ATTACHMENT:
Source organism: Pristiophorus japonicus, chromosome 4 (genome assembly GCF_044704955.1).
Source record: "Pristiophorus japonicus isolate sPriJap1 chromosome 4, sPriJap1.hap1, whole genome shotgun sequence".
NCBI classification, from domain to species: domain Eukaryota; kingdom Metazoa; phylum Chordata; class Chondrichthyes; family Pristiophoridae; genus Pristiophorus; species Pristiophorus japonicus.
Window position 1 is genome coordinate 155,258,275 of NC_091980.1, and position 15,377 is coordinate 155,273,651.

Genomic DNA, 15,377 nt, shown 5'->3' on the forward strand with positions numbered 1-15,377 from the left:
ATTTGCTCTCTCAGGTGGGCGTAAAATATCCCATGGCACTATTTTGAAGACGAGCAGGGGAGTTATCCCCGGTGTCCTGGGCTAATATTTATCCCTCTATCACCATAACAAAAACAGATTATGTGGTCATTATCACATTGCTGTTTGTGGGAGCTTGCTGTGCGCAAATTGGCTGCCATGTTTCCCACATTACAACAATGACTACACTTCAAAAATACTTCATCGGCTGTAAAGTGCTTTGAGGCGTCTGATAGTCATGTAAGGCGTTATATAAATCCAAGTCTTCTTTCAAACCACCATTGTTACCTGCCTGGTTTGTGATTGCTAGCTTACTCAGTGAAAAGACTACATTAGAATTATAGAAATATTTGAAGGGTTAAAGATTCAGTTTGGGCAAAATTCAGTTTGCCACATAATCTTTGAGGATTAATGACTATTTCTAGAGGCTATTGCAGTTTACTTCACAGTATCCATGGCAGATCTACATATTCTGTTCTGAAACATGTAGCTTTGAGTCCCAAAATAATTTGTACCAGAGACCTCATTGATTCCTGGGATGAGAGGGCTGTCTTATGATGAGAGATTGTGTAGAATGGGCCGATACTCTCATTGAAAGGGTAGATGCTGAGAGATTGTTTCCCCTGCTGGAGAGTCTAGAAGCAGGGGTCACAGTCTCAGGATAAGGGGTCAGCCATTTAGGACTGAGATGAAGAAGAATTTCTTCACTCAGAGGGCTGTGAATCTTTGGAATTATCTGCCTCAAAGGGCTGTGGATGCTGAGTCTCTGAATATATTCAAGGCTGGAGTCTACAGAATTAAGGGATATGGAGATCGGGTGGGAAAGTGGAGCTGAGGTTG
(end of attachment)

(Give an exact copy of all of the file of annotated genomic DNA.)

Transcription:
Source organism: Pristiophorus japonicus, chromosome 4 (genome assembly GCF_044704955.1).
Source record: "Pristiophorus japonicus isolate sPriJap1 chromosome 4, sPriJap1.hap1, whole genome shotgun sequence".
NCBI classification, from domain to species: domain Eukaryota; kingdom Metazoa; phylum Chordata; class Chondrichthyes; family Pristiophoridae; genus Pristiophorus; species Pristiophorus japonicus.
Window position 1 is genome coordinate 155,258,275 of NC_091980.1, and position 15,377 is coordinate 155,273,651.

Genomic DNA, 15,377 nt, shown 5'->3' on the forward strand with positions numbered 1-15,377 from the left:
ATTTGCTCTCTCAGGTGGGCGTAAAATATCCCATGGCACTATTTTGAAGACGAGCAGGGGAGTTATCCCCGGTGTCCTGGGCTAATATTTATCCCTCTATCACCATAACAAAAACAGATTATGTGGTCATTATCACATTGCTGTTTGTGGGAGCTTGCTGTGCGCAAATTGGCTGCCATGTTTCCCACATTACAACAATGACTACACTTCAAAAATACTTCATCGGCTGTAAAGTGCTTTGAGGCGTCTGATAGTCATGTAAGGCGTTATATAAATCCAAGTCTTCTTTCAAACCACCATTGTTACCTGCCTGGTTTGTGATTGCTAGCTTACTCAGTGAAAAGACTACATTAGAATTATAGAAATATTTGAAGGGTTAAAGATTCAGTTTGGGCAAAATTCAGTTTGCCACATAATCTTTGAGGATTAATGACTATTTCTAGAGGCTATTGCAGTTTACTTCACAGTATCCATGGCAGATCTACATATTCTGTTCTGAAACATGTAGCTTTGAGTCCCAAAATAATTTGTACCAGAGACCTCATTGATTCCTGGGATGAGAGGGCTGTCTTATGATGAGAGATTGTGTAGAATGGGCCGATACTCTCATTGAAAGGGTAGATGCTGAGAGATTGTTTCCCCTGCTGGAGAGTCTAGAAGCAGGGGTCACAGTCTCAGGATAAGGGGTCAGCCATTTAGGACTGAGATGAAGAAGAATTTCTTCACTCAGAGGGCTGTGAATCTTTGGAATTATCTGCCTCAAAGGGCTGTGGATGCTGAGTCTCTGAATATATTCAAGGCTGGAGTCTACAGAATTAAGGGATATGGAGATCGGGTGGGAAAGTGGAGCTGAGGTTG